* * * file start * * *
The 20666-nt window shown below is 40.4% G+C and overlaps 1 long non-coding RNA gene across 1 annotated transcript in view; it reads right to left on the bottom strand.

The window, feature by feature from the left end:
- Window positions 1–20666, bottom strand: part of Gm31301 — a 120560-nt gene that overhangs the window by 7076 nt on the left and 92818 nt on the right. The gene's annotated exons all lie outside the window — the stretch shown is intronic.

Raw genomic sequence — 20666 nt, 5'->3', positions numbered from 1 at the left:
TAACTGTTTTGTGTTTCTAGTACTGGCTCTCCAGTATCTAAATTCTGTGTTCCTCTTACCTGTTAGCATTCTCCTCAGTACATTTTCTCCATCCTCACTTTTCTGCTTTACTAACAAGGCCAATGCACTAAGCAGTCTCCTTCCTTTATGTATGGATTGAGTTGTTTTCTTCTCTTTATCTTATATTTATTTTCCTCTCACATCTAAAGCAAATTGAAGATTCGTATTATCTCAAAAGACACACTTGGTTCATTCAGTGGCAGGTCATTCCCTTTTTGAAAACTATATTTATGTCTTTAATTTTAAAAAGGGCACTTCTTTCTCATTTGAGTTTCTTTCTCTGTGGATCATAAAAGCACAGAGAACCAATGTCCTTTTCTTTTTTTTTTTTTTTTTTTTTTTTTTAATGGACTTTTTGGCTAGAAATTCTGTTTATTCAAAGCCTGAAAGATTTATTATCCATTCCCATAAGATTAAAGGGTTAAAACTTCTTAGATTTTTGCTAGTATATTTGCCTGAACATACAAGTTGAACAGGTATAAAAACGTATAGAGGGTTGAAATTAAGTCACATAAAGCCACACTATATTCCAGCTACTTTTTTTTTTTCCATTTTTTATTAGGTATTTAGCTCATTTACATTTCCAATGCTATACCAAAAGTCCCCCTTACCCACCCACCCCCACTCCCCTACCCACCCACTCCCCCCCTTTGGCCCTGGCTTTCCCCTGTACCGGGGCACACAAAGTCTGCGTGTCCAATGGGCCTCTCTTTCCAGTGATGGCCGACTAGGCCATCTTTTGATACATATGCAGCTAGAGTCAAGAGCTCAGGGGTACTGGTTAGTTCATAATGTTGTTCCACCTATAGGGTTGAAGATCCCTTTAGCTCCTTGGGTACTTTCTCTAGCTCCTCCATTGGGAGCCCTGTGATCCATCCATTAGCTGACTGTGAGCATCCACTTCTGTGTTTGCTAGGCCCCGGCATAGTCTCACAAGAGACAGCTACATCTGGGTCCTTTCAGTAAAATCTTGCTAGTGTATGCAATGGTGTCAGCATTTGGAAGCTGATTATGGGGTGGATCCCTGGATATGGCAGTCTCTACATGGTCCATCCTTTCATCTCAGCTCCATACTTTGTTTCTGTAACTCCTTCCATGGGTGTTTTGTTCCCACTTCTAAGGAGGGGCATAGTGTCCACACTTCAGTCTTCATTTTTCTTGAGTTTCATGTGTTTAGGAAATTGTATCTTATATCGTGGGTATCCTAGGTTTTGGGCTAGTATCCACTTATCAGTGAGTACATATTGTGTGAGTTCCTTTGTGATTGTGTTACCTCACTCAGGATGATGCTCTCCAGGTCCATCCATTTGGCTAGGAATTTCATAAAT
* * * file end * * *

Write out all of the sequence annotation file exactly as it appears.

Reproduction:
The 20666-nt window shown below is 40.4% G+C and overlaps 1 long non-coding RNA gene across 1 annotated transcript in view; it reads right to left on the bottom strand.

The window, feature by feature from the left end:
- Window positions 1–20666, bottom strand: part of Gm31301 — a 120560-nt gene that overhangs the window by 7076 nt on the left and 92818 nt on the right. The gene's annotated exons all lie outside the window — the stretch shown is intronic.

Raw genomic sequence — 20666 nt, 5'->3', positions numbered from 1 at the left:
TAACTGTTTTGTGTTTCTAGTACTGGCTCTCCAGTATCTAAATTCTGTGTTCCTCTTACCTGTTAGCATTCTCCTCAGTACATTTTCTCCATCCTCACTTTTCTGCTTTACTAACAAGGCCAATGCACTAAGCAGTCTCCTTCCTTTATGTATGGATTGAGTTGTTTTCTTCTCTTTATCTTATATTTATTTTCCTCTCACATCTAAAGCAAATTGAAGATTCGTATTATCTCAAAAGACACACTTGGTTCATTCAGTGGCAGGTCATTCCCTTTTTGAAAACTATATTTATGTCTTTAATTTTAAAAAGGGCACTTCTTTCTCATTTGAGTTTCTTTCTCTGTGGATCATAAAAGCACAGAGAACCAATGTCCTTTTCTTTTTTTTTTTTTTTTTTTTTTTTTTAATGGACTTTTTGGCTAGAAATTCTGTTTATTCAAAGCCTGAAAGATTTATTATCCATTCCCATAAGATTAAAGGGTTAAAACTTCTTAGATTTTTGCTAGTATATTTGCCTGAACATACAAGTTGAACAGGTATAAAAACGTATAGAGGGTTGAAATTAAGTCACATAAAGCCACACTATATTCCAGCTACTTTTTTTTTTTCCATTTTTTATTAGGTATTTAGCTCATTTACATTTCCAATGCTATACCAAAAGTCCCCCTTACCCACCCACCCCCACTCCCCTACCCACCCACTCCCCCCCTTTGGCCCTGGCTTTCCCCTGTACCGGGGCACACAAAGTCTGCGTGTCCAATGGGCCTCTCTTTCCAGTGATGGCCGACTAGGCCATCTTTTGATACATATGCAGCTAGAGTCAAGAGCTCAGGGGTACTGGTTAGTTCATAATGTTGTTCCACCTATAGGGTTGAAGATCCCTTTAGCTCCTTGGGTACTTTCTCTAGCTCCTCCATTGGGAGCCCTGTGATCCATCCATTAGCTGACTGTGAGCATCCACTTCTGTGTTTGCTAGGCCCCGGCATAGTCTCACAAGAGACAGCTACATCTGGGTCCTTTCAGTAAAATCTTGCTAGTGTATGCAATGGTGTCAGCATTTGGAAGCTGATTATGGGGTGGATCCCTGGATATGGCAGTCTCTACATGGTCCATCCTTTCATCTCAGCTCCATACTTTGTTTCTGTAACTCCTTCCATGGGTGTTTTGTTCCCACTTCTAAGGAGGGGCATAGTGTCCACACTTCAGTCTTCATTTTTCTTGAGTTTCATGTGTTTAGGAAATTGTATCTTATATCGTGGGTATCCTAGGTTTTGGGCTAGTATCCACTTATCAGTGAGTACATATTGTGTGAGTTCCTTTGTGATTGTGTTACCTCACTCAGGATGATGCTCTCCAGGTCCATCCATTTGGCTAGGAATTTCATAAAT